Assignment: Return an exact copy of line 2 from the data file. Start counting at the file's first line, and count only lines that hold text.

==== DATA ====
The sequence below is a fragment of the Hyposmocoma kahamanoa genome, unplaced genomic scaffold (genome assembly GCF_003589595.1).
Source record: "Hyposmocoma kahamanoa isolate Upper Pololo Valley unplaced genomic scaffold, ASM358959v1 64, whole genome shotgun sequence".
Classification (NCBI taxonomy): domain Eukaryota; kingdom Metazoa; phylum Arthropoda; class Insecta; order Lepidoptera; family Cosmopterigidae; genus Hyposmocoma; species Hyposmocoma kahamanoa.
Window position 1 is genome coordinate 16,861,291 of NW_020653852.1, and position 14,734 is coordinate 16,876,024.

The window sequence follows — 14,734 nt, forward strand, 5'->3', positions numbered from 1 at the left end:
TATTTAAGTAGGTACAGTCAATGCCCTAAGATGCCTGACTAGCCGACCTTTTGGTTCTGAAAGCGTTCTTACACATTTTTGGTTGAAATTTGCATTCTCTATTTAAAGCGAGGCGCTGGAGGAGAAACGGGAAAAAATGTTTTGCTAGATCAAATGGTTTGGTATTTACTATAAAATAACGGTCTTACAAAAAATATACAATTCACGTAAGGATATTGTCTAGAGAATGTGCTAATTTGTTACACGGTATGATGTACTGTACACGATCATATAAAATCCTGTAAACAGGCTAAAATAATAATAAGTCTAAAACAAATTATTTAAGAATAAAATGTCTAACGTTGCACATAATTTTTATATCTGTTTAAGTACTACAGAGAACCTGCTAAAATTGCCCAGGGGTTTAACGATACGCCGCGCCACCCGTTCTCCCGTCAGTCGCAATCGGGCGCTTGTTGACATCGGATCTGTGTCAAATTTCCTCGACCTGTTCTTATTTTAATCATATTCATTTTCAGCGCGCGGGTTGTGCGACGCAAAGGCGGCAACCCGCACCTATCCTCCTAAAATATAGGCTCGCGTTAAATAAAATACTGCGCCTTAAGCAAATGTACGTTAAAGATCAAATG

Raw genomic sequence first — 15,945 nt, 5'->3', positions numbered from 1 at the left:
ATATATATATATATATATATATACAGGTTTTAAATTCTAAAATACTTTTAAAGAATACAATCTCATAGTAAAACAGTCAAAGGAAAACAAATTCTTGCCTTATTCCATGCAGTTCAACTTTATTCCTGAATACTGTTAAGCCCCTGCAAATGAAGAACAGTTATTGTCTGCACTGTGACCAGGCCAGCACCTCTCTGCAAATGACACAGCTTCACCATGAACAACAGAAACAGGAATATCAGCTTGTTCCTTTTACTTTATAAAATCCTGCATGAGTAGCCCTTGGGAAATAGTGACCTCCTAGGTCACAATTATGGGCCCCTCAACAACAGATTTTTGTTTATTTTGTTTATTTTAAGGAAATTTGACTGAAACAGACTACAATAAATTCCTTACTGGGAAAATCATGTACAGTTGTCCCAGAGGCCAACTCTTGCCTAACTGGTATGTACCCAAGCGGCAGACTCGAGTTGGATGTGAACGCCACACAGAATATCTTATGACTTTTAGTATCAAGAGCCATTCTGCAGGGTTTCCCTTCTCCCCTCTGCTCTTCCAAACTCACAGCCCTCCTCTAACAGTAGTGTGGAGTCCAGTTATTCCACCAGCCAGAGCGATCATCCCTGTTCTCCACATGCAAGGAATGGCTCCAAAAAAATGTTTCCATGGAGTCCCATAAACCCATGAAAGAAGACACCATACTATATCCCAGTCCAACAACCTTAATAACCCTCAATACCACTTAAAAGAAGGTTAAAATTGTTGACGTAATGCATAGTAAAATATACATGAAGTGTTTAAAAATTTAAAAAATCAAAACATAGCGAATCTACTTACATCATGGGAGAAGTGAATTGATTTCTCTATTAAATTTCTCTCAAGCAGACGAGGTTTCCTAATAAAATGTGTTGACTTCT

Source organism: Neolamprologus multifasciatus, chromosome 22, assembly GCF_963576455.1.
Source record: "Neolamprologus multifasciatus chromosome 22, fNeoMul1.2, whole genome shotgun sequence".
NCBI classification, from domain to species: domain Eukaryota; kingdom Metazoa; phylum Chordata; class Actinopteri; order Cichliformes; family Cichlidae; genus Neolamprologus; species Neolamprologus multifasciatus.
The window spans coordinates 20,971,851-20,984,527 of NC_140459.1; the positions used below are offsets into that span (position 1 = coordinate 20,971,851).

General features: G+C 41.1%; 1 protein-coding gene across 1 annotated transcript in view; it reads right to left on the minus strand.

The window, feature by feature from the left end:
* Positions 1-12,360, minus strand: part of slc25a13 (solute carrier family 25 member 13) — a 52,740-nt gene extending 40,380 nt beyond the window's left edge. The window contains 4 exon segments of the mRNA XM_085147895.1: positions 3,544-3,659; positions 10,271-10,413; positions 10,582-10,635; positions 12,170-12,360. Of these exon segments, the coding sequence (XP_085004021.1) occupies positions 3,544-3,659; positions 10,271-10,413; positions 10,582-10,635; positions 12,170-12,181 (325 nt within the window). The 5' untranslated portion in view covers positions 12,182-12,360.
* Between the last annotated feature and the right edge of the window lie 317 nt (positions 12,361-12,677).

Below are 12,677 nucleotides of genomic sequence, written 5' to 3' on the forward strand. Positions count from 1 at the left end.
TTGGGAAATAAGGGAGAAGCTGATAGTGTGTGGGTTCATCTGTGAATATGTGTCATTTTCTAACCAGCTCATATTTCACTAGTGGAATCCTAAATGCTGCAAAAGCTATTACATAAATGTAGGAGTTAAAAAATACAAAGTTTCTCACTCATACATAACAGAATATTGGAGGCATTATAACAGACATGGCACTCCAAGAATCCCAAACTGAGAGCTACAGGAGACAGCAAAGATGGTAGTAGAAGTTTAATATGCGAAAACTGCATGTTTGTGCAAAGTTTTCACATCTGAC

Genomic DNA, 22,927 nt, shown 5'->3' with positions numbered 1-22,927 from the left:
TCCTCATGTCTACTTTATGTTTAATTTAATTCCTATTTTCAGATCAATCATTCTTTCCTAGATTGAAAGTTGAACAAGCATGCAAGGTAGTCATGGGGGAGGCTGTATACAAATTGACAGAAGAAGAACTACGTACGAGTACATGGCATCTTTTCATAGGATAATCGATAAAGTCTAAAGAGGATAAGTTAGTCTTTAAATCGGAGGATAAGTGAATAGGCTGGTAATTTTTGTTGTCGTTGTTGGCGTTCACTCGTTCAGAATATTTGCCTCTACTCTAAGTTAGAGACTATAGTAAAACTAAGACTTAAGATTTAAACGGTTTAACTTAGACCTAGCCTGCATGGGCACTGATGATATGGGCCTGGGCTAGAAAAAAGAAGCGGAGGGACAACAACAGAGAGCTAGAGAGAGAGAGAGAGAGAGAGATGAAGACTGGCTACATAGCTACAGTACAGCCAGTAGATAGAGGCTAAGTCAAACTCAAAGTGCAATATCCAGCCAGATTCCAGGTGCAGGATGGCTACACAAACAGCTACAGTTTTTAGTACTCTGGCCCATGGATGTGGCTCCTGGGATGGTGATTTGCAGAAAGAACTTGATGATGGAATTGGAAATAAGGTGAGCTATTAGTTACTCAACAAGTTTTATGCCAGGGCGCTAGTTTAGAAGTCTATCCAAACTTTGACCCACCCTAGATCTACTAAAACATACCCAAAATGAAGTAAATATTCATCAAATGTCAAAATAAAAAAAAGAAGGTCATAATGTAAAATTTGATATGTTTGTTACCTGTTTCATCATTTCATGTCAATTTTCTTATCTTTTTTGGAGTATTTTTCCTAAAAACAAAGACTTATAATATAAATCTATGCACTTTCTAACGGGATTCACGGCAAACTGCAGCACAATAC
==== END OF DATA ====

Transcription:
Source record: "Hyposmocoma kahamanoa isolate Upper Pololo Valley unplaced genomic scaffold, ASM358959v1 64, whole genome shotgun sequence".